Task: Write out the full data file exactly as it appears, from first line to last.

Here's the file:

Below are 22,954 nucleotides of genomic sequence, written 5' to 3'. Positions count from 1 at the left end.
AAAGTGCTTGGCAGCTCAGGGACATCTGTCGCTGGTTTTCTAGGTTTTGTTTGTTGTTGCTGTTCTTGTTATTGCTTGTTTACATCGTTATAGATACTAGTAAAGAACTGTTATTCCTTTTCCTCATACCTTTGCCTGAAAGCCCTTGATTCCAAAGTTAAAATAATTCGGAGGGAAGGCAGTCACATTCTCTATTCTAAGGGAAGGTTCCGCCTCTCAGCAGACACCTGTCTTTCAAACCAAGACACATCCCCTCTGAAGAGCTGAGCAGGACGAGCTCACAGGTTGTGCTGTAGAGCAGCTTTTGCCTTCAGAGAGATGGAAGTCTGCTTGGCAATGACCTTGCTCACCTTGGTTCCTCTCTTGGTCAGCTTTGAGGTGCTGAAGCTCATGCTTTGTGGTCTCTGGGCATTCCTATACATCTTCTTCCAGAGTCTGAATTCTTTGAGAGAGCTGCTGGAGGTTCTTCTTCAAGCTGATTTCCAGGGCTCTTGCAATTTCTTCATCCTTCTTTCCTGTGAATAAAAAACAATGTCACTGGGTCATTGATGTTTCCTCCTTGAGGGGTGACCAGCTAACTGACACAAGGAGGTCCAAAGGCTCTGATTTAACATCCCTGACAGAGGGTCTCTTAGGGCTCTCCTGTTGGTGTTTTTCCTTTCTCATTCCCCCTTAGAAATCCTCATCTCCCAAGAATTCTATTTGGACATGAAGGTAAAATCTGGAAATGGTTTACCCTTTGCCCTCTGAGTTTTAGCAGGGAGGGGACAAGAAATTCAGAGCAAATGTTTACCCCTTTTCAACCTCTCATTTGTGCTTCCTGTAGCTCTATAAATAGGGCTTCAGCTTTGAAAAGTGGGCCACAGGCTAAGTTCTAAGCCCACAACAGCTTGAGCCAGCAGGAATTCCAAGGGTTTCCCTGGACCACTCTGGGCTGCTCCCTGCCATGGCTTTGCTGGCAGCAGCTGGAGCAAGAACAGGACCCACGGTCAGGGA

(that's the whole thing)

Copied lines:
Below are 22,954 nucleotides of genomic sequence, written 5' to 3'. Positions count from 1 at the left end.
AAAGTGCTTGGCAGCTCAGGGACATCTGTCGCTGGTTTTCTAGGTTTTGTTTGTTGTTGCTGTTCTTGTTATTGCTTGTTTACATCGTTATAGATACTAGTAAAGAACTGTTATTCCTTTTCCTCATACCTTTGCCTGAAAGCCCTTGATTCCAAAGTTAAAATAATTCGGAGGGAAGGCAGTCACATTCTCTATTCTAAGGGAAGGTTCCGCCTCTCAGCAGACACCTGTCTTTCAAACCAAGACACATCCCCTCTGAAGAGCTGAGCAGGACGAGCTCACAGGTTGTGCTGTAGAGCAGCTTTTGCCTTCAGAGAGATGGAAGTCTGCTTGGCAATGACCTTGCTCACCTTGGTTCCTCTCTTGGTCAGCTTTGAGGTGCTGAAGCTCATGCTTTGTGGTCTCTGGGCATTCCTATACATCTTCTTCCAGAGTCTGAATTCTTTGAGAGAGCTGCTGGAGGTTCTTCTTCAAGCTGATTTCCAGGGCTCTTGCAATTTCTTCATCCTTCTTTCCTGTGAATAAAAAACAATGTCACTGGGTCATTGATGTTTCCTCCTTGAGGGGTGACCAGCTAACTGACACAAGGAGGTCCAAAGGCTCTGATTTAACATCCCTGACAGAGGGTCTCTTAGGGCTCTCCTGTTGGTGTTTTTCCTTTCTCATTCCCCCTTAGAAATCCTCATCTCCCAAGAATTCTATTTGGACATGAAGGTAAAATCTGGAAATGGTTTACCCTTTGCCCTCTGAGTTTTAGCAGGGAGGGGACAAGAAATTCAGAGCAAATGTTTACCCCTTTTCAACCTCTCATTTGTGCTTCCTGTAGCTCTATAAATAGGGCTTCAGCTTTGAAAAGTGGGCCACAGGCTAAGTTCTAAGCCCACAACAGCTTGAGCCAGCAGGAATTCCAAGGGTTTCCCTGGACCACTCTGGGCTGCTCCCTGCCATGGCTTTGCTGGCAGCAGCTGGAGCAAGAACAGGACCCACGGTCAGGGA